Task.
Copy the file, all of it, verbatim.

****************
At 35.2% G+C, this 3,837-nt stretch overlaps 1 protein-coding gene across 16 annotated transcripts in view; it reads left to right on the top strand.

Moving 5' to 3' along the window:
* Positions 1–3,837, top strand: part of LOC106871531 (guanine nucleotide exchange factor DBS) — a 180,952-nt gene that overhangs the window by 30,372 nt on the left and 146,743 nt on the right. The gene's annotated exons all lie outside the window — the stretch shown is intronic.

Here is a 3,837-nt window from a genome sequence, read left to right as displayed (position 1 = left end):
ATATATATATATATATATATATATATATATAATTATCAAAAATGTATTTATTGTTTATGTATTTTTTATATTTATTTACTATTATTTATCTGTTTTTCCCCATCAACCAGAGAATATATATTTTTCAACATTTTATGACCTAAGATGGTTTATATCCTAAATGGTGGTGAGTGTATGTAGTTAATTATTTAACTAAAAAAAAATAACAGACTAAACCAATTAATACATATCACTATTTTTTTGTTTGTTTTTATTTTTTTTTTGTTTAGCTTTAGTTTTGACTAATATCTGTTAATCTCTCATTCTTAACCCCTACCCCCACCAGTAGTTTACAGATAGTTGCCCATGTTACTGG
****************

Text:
At 35.2% G+C, this 3,837-nt stretch overlaps 1 protein-coding gene across 16 annotated transcripts in view; it reads left to right on the top strand.

Moving 5' to 3' along the window:
* Positions 1–3,837, top strand: part of LOC106871531 (guanine nucleotide exchange factor DBS) — a 180,952-nt gene that overhangs the window by 30,372 nt on the left and 146,743 nt on the right. The gene's annotated exons all lie outside the window — the stretch shown is intronic.

Here is a 3,837-nt window from a genome sequence, read left to right as displayed (position 1 = left end):
ATATATATATATATATATATATATATATATAATTATCAAAAATGTATTTATTGTTTATGTATTTTTTATATTTATTTACTATTATTTATCTGTTTTTCCCCATCAACCAGAGAATATATATTTTTCAACATTTTATGACCTAAGATGGTTTATATCCTAAATGGTGGTGAGTGTATGTAGTTAATTATTTAACTAAAAAAAAATAACAGACTAAACCAATTAATACATATCACTATTTTTTTGTTTGTTTTTATTTTTTTTTTGTTTAGCTTTAGTTTTGACTAATATCTGTTAATCTCTCATTCTTAACCCCTACCCCCACCAGTAGTTTACAGATAGTTGCCCATGTTACTGG